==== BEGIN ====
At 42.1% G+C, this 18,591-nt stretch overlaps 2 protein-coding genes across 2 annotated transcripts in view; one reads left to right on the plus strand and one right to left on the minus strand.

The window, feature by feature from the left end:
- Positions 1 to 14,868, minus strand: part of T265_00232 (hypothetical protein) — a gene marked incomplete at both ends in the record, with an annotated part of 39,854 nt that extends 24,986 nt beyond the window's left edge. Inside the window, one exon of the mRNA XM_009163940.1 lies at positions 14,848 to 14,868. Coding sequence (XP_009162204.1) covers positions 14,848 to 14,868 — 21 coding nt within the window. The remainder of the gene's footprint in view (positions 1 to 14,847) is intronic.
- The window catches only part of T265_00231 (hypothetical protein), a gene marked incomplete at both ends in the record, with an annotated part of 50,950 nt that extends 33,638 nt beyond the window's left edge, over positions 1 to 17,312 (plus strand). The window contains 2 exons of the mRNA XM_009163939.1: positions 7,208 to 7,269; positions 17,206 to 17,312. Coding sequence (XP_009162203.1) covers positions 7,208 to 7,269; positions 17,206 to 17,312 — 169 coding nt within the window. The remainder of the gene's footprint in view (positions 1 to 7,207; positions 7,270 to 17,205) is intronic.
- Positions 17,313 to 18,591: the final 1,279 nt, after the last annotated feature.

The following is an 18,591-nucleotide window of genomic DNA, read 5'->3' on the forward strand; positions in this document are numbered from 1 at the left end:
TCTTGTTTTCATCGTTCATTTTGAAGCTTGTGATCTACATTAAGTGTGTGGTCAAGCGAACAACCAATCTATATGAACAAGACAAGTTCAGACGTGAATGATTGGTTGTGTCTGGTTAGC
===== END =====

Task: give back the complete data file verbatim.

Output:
At 42.1% G+C, this 18,591-nt stretch overlaps 2 protein-coding genes across 2 annotated transcripts in view; one reads left to right on the plus strand and one right to left on the minus strand.

The window, feature by feature from the left end:
- Positions 1 to 14,868, minus strand: part of T265_00232 (hypothetical protein) — a gene marked incomplete at both ends in the record, with an annotated part of 39,854 nt that extends 24,986 nt beyond the window's left edge. Inside the window, one exon of the mRNA XM_009163940.1 lies at positions 14,848 to 14,868. Coding sequence (XP_009162204.1) covers positions 14,848 to 14,868 — 21 coding nt within the window. The remainder of the gene's footprint in view (positions 1 to 14,847) is intronic.
- The window catches only part of T265_00231 (hypothetical protein), a gene marked incomplete at both ends in the record, with an annotated part of 50,950 nt that extends 33,638 nt beyond the window's left edge, over positions 1 to 17,312 (plus strand). The window contains 2 exons of the mRNA XM_009163939.1: positions 7,208 to 7,269; positions 17,206 to 17,312. Coding sequence (XP_009162203.1) covers positions 7,208 to 7,269; positions 17,206 to 17,312 — 169 coding nt within the window. The remainder of the gene's footprint in view (positions 1 to 7,207; positions 7,270 to 17,205) is intronic.
- Positions 17,313 to 18,591: the final 1,279 nt, after the last annotated feature.

The following is an 18,591-nucleotide window of genomic DNA, read 5'->3' on the forward strand; positions in this document are numbered from 1 at the left end:
TCTTGTTTTCATCGTTCATTTTGAAGCTTGTGATCTACATTAAGTGTGTGGTCAAGCGAACAACCAATCTATATGAACAAGACAAGTTCAGACGTGAATGATTGGTTGTGTCTGGTTAGC